Granton FFA Member Rhiannon Reimer

Granton FFA member Rhiannon Reimer has been named a state finalist for the
Diversified Crop Production Proficiency and Star in Agribusiness awards.  
Submitted photo

By Valerie Brecht    

A young woman from Granton has expended her agricultural skills through a number of projects and gotten to see the fruits of her labor, literally and figuratively.

Rhiannon Reimer, a high school senior, has been named a state finalist for the FFA’s Diversified Crop Production Proficiency Award as well as the Star in Agribusiness Award. She has been working hard growing her own fruits and vegetables for the past several years.

“I’ve been working with plants for as long as I can remember,” said Rhiannon. “I only got started because of my grandpa, because my family is big into gardening and growing fruits and vegetables and selling them at a farmer’s market. My grandpa always noticed that I was always really excited to go by them and help them pick various fruits and vegetables and enjoy nice snacks in the garden.”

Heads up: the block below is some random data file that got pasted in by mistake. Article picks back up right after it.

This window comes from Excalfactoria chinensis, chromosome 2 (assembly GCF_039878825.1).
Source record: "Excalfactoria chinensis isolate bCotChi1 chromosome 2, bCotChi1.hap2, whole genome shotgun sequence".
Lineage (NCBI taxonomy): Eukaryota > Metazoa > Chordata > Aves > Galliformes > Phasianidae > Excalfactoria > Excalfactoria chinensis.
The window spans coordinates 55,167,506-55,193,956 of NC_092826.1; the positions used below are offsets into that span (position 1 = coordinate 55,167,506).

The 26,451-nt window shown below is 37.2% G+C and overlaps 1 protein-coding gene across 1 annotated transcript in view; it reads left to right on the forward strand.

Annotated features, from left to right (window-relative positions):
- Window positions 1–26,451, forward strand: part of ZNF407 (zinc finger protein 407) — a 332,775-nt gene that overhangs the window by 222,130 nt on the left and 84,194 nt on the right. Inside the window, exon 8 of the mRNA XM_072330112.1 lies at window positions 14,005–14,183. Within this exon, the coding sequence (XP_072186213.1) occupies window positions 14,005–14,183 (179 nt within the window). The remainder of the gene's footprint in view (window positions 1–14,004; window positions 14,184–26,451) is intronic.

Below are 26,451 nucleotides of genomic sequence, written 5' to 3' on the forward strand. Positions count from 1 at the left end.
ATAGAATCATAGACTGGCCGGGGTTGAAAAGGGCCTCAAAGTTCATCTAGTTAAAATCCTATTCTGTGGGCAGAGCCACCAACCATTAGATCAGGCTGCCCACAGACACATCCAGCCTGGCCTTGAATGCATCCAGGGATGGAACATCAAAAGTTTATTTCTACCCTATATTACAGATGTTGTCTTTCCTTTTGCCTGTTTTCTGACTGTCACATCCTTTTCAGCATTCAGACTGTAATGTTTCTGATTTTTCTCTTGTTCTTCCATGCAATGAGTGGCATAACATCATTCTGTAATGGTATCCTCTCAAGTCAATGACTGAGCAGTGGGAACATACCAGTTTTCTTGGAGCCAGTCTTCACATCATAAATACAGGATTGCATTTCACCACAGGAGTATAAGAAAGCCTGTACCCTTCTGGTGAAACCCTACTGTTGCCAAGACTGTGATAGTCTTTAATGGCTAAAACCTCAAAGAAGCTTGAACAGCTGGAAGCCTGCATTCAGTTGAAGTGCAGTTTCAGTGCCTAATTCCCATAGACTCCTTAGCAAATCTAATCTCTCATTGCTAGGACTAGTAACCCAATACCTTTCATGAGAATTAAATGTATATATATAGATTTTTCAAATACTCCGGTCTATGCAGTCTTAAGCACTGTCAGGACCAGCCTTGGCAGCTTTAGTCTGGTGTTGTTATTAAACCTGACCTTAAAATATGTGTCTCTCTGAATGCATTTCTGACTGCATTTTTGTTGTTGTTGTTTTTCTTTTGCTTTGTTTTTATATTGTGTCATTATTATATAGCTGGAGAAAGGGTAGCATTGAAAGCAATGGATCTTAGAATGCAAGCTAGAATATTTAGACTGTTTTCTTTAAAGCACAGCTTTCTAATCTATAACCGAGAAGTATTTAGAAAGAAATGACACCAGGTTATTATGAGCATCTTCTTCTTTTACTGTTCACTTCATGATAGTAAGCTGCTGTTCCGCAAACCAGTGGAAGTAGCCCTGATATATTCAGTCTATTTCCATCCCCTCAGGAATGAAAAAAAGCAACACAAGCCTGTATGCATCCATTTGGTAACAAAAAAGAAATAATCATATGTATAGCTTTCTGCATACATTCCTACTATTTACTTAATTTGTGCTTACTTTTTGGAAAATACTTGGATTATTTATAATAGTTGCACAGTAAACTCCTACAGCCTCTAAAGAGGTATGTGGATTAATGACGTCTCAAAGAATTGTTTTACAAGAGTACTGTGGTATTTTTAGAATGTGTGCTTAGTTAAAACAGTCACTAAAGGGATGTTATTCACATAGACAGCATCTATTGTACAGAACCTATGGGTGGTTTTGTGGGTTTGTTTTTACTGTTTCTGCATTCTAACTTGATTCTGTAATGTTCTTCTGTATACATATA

Rhiannon visits her grandpa, Paul Krause, in Auburndale fairly often to help him out with gardening. She and her mom also grow a lot of their own produce, including apples, apricots, cherries, asparagus, green beans and more. Rhiannon and her grandpa sell produce at the farmer’s market at Festival Foods in Marshfield.

“I really like it … It’s always fun,” said Rhiannon.